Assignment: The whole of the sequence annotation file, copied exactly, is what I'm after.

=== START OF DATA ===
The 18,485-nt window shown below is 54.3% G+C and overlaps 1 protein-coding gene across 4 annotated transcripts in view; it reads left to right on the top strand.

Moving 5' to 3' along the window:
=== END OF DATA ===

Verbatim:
The 18,485-nt window shown below is 54.3% G+C and overlaps 1 protein-coding gene across 4 annotated transcripts in view; it reads left to right on the top strand.

Moving 5' to 3' along the window: